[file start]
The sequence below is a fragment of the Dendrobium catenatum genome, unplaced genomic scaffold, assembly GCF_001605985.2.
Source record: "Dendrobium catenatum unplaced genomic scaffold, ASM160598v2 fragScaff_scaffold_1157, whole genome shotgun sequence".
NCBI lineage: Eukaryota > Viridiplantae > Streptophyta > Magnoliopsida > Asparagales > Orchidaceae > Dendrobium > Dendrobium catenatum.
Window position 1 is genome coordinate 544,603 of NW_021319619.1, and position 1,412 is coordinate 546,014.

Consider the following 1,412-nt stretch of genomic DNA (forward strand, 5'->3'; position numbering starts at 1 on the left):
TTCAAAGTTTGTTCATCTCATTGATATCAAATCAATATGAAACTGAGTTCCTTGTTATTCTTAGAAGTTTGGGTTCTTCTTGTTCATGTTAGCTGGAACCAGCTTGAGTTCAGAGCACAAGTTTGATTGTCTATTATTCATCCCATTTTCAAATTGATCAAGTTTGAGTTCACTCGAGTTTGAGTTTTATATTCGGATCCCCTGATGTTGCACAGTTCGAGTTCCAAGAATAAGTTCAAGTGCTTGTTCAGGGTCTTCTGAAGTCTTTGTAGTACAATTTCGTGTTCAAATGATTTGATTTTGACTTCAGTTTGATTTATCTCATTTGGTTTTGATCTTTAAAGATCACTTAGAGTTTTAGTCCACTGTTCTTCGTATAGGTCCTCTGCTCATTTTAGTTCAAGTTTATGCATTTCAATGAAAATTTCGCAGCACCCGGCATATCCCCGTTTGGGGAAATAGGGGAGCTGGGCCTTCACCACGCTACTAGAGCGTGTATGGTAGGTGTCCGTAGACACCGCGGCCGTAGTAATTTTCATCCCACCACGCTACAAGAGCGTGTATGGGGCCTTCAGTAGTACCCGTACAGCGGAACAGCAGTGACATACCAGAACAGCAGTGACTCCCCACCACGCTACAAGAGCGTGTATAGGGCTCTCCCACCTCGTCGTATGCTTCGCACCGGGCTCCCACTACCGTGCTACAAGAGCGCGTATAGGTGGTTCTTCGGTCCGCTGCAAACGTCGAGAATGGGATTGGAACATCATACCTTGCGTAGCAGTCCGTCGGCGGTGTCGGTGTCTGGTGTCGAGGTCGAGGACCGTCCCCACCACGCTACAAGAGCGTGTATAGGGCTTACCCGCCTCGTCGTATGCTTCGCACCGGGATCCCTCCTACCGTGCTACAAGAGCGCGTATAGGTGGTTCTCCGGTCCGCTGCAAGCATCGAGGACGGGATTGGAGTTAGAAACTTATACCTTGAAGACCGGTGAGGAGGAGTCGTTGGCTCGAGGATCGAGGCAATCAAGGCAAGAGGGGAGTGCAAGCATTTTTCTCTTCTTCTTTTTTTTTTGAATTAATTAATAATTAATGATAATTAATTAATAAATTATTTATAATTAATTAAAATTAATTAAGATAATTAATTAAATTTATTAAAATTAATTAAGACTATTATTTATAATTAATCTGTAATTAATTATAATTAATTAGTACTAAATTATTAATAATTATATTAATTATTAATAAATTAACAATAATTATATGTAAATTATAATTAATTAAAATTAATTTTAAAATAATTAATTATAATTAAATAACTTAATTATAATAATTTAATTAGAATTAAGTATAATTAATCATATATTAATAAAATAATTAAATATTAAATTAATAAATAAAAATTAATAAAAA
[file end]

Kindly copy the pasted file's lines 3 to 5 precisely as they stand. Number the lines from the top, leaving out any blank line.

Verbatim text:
NCBI lineage: Eukaryota > Viridiplantae > Streptophyta > Magnoliopsida > Asparagales > Orchidaceae > Dendrobium > Dendrobium catenatum.
Window position 1 is genome coordinate 544,603 of NW_021319619.1, and position 1,412 is coordinate 546,014.

Consider the following 1,412-nt stretch of genomic DNA (forward strand, 5'->3'; position numbering starts at 1 on the left):